Originally posted by bunky:se
    OK ESDRN, here's a test of our tentative new found understanding. What do you think should happen if an RN gets caught drunk on the job, or stealing from the narcotic box?

    I worked in a small community (only one hospital)where a local boy(turned God like Doctor), in the communities eyes,walked on water, specializing in OB, NOT an actual OB/GYN, but specialized GP. He got busted very publically by the FDA for stealing narcotics and he and his wife were both addicted, and both left the state to go to rehab. Of course he lost hospital privelages, and his license was yanked for a time. He came back, resumed his clinic, and was once again busted by the FDA, and rumor had it that they even found a heplock in his ankle! A year went by and now he not only has his practice back but he was just given his hospital privelages back! I feel this was insane! I don't think he should have had a license after the second drug bust. The amazing thing is that these women still flock to him to deliver their babies. What do you think of that?
  10. by   PPL
    Hi esdrn. I have a question. You and at least one other poster state that your substance abuse problems were already in place when you went into nursing. I have met one individual that seems to have gone into nursing because of the availability of drugs. What are your thoughts on this? Thanks.
  11. by   dianee
    This has been a very thought provoking discussion. I don't use alcohol or drugs, and I never have, but I also think we need to have policies that encourage nurses to seek and get help, rather than to punish them. I can't imagine how terrifying and isolating an adictive disease must be. Do we have a responsibility to safeguard the safety and well-being our patients? Of course we do. But we also have a responsibility to each other. We need to be more concerned with being fair and compassionate, than being on a moral crusade. There will always be nurses who are addicted working with us. The question is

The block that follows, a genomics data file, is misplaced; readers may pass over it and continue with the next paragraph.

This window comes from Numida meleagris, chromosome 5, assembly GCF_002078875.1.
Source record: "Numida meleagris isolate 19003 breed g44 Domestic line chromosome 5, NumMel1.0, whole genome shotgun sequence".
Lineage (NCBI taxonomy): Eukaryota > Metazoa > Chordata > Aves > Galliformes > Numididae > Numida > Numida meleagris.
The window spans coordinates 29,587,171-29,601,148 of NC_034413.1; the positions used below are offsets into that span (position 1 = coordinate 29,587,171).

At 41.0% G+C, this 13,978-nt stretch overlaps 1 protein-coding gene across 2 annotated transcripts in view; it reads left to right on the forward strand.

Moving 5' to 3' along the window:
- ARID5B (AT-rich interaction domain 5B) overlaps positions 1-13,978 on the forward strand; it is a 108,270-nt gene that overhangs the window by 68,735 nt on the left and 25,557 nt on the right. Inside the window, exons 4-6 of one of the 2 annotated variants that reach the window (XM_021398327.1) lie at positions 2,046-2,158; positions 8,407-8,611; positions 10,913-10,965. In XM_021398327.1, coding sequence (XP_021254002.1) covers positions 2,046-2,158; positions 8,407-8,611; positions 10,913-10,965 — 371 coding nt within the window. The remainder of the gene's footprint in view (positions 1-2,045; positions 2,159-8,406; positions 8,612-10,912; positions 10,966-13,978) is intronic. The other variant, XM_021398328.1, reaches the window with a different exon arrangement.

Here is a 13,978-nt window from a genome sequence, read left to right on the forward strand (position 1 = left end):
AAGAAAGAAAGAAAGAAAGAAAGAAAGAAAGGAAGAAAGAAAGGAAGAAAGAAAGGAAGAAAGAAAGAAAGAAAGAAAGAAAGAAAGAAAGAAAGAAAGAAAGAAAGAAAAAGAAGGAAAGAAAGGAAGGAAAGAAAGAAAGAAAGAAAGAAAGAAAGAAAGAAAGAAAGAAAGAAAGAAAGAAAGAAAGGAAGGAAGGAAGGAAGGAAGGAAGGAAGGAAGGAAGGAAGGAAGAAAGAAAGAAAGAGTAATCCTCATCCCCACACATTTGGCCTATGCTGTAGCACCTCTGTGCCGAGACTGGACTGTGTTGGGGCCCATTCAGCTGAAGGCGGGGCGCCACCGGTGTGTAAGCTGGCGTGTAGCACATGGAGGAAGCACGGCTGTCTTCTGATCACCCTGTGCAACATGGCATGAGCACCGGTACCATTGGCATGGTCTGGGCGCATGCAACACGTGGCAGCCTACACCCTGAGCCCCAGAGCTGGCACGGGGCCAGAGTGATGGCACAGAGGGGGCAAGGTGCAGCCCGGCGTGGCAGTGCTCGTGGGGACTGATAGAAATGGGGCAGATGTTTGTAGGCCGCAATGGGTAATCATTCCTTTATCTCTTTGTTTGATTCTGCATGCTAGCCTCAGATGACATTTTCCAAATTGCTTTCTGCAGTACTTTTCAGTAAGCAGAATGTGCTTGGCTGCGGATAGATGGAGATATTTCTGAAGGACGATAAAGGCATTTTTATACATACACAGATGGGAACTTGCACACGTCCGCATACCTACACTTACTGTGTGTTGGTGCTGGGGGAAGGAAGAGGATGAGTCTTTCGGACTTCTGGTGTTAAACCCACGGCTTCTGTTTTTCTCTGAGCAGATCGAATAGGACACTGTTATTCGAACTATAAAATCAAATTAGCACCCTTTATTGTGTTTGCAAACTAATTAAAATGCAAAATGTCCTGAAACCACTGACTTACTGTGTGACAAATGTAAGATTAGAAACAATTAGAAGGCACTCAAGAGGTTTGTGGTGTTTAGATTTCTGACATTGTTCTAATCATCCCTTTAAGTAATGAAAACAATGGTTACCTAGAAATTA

are we going to be part of the solution in trying to get them help, or are we going to push them further into the closet, and have bigger problems in the long run? I choose to be the first.
  12. by   PPL
    The above is a good post, thanks. I agree, that we have a responsibility to our patients! I'm not so sure about our responsibility to each other; and in fact, this kind of thinking may have already gotten us into much hot water in this country. For instance, am I responsible for an unwed mother's children? I don't think so, but I still am forced to pay for her mistake, sometimes, several mistakes. Do I have a responsibility to confront the addicted individual with my observations and/or turn him/her in? Maybe, but I've done neither. I think the INDIVIDUAL needs to be responsible for the INDIVIDUAL! I think this best serves the community, if you will. Now, if we operate from that premise, then, what do we do with those individuals that just cannot and/or WILL NOT take resonsibility for their actions/behavior? Do We then have a responsibility to protect ourselves from these individuals, while in the same breath, our government continues to show us that, no, it's us who must pay, and pay, and pay? At what point, are we doing a grave disservice to the individual, by cleaning up after their mistakes? How best will the individual learn, that they need to be responsible for themselves? I think it's by taking responsibility for their actions and behaviors, myself included, of course! Thanks.
  13. by   esdrn
    Hi PPL. I can only speak for myself on this issue. First of all, if I were still using while in nursing school, I would not have made it through nursing school. Also, should I start using today (BY THE GRACE OF GOD, I WON'T) I would not be working. You see when I use I become totally dysfunctional. I am not a recreational drinker. When I drink it is a 24/7 job. This person you speak of is currently a functional addict. Some people never become full-blown dysfunctional addicts/alcoholics. This means that they can still hold down a job and maintain on a functional level. Today ,I thank GOD that I became dysfunctional because if I could drink and manage to "maintain", I would still be using. I had to hit bottom and I thank GOD I did. I make no qualms about my disease of alcoholism. Everyone at work knows that I am a recovering alcoholic even the doctors. I TAKE RESPONSIBILITY FOR MY OWN ACTIONS, THEN AND NOW. This person you speak of who went in nursing for the availability of drugs; will probably have a short career. LET ME CLARIFY, MY SUBSTANCE ABUSE WAS NOT ALREADY IN PLACE BEFORE I STARTED NURSING SCHOOL, RATHER MY RECOVERY WAS ALREADY IN PLACE. I used for 20 years and never had to go to the hospital to obtain my alcohol.
    Originally posted by PPL:
    Hi esdrn. I have a question. You and at least one other poster state that your substance abuse problems were already in place when you went into nursing. I have met one individual that seems to have gone into nursing because of the availability of drugs. What are your thoughts on this? Thanks.